Tamoanchan, Tlalocan: places of mist

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University Press of Colorado, Sep 15, 1997 - History - 322 pages
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Two mysterious misty places existed in the world vision of the Aztecs - Tamoanchan and Tlalocan. Though they are considered important cosmological places, references to them in Aztec mythology are obscure. Myths about Tamoanchan describe it as the place where all beings in the world originated. Tlalocan, it was said, was a terrestrial paradise located inside a perpetually green and beautiful mountain that was the destination of humans who died by drowning, lightning, or disease. Historians have attempted to understand and clarify the significance of these two places since the sixteenth century. Today, most students of Aztec religion try to locate them in the cosmic scheme in order to better understand Mesoamerican religious thought, but the written sources on these two places are difficult to understand. In Tamoanchan, Tlalocan, Alfredo Lopez Austin presents new interpretations of Aztec mythology based on written historical sources, iconographic sources, and the beliefs of modern Indians.

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About the author (1997)

Graciela Iturbide was born in Mexico City in 1942. In the late 1960's she began studying filmmaking at the Centro Universitario de Estudios Cinematograficos. While assisting Manuel Alvarez Bravo in the early 1970's, she studied photography, and soon after devoted herself to the art. During this time she traveled to Europe where she met Henri Cartier-Bresson, who became a significant influence on her work. In 1978 she became a founding member of the Mexican Council of Photography. Assisted by Francisco Toledo, she has been working for several years on her "Juchitan" project, for which she was awarded the W. Eugene Smith award in 1987. In 1988 she was given a grant from the Guggenheim Foundation and her exhibition "Juchitan" recived first prize at France's Mois de la Photo. Iturbide lives in Coyoacan, Mexico.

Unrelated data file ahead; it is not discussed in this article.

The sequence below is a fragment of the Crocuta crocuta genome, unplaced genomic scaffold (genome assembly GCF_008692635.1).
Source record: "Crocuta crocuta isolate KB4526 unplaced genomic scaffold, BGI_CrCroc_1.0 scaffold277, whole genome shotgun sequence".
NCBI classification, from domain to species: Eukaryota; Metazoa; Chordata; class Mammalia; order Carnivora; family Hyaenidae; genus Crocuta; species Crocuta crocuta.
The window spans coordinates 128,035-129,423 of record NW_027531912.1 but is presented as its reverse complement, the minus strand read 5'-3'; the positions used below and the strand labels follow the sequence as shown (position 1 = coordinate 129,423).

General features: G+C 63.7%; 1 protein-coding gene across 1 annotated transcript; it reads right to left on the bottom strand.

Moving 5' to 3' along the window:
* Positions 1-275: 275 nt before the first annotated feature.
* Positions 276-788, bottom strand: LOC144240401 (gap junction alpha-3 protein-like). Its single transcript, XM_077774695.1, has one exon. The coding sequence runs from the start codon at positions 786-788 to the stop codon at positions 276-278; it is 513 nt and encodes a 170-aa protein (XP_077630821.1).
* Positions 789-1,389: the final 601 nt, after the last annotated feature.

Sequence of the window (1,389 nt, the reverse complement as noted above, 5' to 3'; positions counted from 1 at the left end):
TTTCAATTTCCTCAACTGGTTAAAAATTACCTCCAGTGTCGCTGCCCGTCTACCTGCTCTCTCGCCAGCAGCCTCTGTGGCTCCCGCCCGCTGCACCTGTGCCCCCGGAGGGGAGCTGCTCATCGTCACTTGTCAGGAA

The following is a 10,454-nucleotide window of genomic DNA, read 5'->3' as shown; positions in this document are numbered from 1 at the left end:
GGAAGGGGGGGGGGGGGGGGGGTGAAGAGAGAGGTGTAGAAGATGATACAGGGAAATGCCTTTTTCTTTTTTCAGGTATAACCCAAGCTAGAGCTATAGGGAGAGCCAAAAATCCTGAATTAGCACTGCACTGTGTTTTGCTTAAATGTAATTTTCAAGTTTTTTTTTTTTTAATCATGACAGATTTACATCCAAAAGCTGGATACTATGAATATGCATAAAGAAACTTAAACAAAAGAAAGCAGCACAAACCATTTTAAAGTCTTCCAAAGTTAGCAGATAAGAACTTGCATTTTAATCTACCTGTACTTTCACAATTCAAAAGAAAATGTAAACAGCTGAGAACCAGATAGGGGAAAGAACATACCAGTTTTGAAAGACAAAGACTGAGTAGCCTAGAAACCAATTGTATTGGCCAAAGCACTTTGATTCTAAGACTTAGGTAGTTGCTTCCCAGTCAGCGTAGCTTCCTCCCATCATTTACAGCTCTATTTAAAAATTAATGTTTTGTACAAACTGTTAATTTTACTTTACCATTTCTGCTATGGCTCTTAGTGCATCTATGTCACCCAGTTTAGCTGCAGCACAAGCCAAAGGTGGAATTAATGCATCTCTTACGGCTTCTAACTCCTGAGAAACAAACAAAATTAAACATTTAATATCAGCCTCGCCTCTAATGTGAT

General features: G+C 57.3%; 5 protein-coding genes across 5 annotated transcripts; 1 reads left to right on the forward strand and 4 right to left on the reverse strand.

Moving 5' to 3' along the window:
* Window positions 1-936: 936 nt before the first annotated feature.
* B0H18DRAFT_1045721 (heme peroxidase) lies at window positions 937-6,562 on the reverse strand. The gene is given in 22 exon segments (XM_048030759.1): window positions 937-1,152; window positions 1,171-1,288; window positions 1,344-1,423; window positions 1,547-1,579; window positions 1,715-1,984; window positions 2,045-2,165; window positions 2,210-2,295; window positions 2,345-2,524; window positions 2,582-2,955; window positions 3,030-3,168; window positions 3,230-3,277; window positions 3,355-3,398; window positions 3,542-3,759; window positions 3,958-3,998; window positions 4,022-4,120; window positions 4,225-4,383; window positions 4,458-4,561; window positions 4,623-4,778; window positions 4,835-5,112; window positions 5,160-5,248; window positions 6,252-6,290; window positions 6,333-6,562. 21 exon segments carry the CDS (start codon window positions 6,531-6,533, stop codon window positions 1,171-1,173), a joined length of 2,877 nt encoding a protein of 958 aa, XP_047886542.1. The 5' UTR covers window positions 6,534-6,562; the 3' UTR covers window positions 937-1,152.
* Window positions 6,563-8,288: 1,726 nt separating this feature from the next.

Alfredo Lopez Austin is one of Mexico's most eminent anthropologists. He is currently a research associate at the Instituto de Investigaciones Antroplogicas and a humanities professor of Mesoamerican studies at the Universidad Nacional Autonoma de Mexico. He is the author of several works, many of which have been translated into English, including "The Human Body and Ideology" (University of Utah Press, 1988). He is a visiting professor at various European universities and is the recipient of various awards, including a 1976 fellowship from the John Simon Guggenheim Memorial Foundation.
Roberto Tejada is a poet, translator, and art critic. He edits the English-Spanish bilingual journal "Mandorla"--an annual of advanced poetry and poetics from the Americas. Tejada was the executive editor of "Artes de Mexico," and is presently on the editorial board of "Luna cornea," aquarterly journal on photography. His poems and critical writings have appeared in numerous international publications. He has edited "En algun ostro lado" (Editorial Vuelta, 1992), an anthology of twentieth-century poems on Mexico written by North American and British poets. Tejada has lived and worked in Mexico City since 1987.